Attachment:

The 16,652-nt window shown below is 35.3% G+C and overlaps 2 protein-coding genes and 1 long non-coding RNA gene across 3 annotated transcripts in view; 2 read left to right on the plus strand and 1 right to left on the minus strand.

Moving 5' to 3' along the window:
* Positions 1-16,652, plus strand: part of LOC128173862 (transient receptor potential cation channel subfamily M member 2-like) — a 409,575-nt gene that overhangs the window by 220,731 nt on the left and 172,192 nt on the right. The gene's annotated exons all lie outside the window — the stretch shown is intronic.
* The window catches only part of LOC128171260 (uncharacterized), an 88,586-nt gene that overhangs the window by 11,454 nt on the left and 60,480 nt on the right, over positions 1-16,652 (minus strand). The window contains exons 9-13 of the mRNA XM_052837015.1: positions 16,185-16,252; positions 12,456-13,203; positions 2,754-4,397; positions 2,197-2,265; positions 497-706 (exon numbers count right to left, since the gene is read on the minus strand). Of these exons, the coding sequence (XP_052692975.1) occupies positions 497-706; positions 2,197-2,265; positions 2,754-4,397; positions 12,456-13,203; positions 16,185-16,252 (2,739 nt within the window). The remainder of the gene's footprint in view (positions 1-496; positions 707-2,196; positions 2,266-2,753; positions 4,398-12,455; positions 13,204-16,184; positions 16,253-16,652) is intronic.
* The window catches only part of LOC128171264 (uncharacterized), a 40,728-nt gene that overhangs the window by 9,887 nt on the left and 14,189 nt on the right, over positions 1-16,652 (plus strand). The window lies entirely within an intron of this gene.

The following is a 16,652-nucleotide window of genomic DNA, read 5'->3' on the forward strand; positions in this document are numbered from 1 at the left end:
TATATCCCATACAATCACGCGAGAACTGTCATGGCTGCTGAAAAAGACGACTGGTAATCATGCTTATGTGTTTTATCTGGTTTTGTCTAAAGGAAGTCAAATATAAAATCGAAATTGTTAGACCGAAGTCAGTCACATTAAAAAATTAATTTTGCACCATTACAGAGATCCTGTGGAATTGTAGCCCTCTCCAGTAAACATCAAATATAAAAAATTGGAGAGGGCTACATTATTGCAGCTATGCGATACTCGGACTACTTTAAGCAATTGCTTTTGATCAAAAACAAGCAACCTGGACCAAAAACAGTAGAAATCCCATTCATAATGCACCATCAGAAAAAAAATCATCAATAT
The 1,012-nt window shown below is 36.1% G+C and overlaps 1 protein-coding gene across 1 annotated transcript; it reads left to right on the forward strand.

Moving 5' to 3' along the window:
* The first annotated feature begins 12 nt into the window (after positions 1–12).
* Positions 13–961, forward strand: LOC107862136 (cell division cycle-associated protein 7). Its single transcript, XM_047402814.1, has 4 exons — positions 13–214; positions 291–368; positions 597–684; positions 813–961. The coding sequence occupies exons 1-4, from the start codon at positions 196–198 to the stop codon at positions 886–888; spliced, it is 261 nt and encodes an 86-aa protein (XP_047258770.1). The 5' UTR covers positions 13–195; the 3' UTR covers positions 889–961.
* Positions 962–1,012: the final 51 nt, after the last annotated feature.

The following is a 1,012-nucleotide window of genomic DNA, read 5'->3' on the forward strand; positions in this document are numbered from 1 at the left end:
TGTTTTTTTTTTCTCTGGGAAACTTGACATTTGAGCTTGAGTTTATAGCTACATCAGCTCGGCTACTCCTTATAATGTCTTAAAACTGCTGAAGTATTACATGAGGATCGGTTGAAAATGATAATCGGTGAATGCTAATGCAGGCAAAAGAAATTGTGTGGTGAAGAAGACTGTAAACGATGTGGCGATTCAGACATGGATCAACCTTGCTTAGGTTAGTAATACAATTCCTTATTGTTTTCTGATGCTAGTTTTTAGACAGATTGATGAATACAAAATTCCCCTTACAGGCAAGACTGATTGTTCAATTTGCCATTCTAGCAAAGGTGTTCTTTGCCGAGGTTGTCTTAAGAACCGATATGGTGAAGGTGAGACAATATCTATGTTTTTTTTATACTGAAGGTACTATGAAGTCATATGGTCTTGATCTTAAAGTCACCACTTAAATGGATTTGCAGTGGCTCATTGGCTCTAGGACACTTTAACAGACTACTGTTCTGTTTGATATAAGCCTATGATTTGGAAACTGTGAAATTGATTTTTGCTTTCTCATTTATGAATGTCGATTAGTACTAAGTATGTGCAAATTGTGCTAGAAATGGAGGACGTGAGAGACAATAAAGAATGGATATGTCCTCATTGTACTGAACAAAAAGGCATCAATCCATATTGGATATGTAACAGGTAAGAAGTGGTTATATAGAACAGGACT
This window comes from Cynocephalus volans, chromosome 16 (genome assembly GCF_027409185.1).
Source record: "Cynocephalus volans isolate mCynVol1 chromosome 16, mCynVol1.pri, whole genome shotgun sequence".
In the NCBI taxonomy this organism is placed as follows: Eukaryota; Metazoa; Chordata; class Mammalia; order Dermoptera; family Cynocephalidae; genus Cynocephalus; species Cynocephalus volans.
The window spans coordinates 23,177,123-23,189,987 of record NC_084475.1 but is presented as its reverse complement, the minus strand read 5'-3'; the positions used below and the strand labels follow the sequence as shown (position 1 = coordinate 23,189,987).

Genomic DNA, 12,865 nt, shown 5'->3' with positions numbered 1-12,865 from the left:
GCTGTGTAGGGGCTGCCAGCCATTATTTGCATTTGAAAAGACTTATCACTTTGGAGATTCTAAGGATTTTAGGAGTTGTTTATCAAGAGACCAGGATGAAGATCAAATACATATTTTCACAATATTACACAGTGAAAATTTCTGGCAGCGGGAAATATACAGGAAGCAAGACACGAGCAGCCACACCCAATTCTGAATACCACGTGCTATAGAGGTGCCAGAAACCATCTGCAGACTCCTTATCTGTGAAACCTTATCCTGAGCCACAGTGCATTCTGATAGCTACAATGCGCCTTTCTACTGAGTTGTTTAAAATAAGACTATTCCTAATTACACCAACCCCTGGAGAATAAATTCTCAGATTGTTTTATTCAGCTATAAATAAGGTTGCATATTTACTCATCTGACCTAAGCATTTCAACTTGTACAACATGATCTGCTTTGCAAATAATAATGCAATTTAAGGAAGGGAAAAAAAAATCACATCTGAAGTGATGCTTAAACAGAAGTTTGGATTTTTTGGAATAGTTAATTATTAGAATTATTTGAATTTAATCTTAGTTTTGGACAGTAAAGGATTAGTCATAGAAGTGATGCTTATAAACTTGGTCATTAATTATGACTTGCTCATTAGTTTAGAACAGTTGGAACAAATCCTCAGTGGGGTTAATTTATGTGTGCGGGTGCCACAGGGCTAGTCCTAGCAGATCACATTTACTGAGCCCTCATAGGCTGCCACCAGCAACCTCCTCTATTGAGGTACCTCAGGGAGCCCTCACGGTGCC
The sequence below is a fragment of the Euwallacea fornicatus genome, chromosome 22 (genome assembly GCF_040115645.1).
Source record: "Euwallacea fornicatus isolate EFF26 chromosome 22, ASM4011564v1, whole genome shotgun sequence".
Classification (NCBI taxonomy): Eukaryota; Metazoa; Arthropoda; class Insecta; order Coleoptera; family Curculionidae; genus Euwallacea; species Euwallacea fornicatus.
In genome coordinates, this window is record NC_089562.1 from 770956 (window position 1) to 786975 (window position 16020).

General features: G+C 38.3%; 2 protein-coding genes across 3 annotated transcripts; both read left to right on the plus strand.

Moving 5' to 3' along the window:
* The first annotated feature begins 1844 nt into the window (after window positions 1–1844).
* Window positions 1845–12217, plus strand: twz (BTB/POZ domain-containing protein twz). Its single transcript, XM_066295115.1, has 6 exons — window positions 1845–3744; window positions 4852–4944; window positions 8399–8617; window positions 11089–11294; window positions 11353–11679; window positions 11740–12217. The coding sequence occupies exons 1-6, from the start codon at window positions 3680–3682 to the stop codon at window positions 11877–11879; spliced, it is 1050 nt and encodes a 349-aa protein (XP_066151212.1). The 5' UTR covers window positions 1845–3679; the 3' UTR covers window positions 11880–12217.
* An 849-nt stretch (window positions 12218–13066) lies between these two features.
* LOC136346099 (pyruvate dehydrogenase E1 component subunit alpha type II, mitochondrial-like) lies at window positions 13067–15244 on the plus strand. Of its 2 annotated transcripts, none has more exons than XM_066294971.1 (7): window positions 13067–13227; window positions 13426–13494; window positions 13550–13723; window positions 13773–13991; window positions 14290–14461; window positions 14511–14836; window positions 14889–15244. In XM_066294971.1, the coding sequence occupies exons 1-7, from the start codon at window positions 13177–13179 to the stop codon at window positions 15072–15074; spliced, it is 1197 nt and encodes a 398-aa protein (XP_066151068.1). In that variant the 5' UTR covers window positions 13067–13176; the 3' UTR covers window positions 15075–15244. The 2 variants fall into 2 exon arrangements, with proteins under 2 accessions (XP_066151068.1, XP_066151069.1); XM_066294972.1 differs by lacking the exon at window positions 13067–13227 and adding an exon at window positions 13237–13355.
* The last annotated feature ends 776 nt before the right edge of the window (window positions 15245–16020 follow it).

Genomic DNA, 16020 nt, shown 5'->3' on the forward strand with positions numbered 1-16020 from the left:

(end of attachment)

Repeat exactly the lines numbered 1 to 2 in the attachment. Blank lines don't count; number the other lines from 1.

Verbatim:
The 16,652-nt window shown below is 35.3% G+C and overlaps 2 protein-coding genes and 1 long non-coding RNA gene across 3 annotated transcripts in view; 2 read left to right on the plus strand and 1 right to left on the minus strand.

Moving 5' to 3' along the window: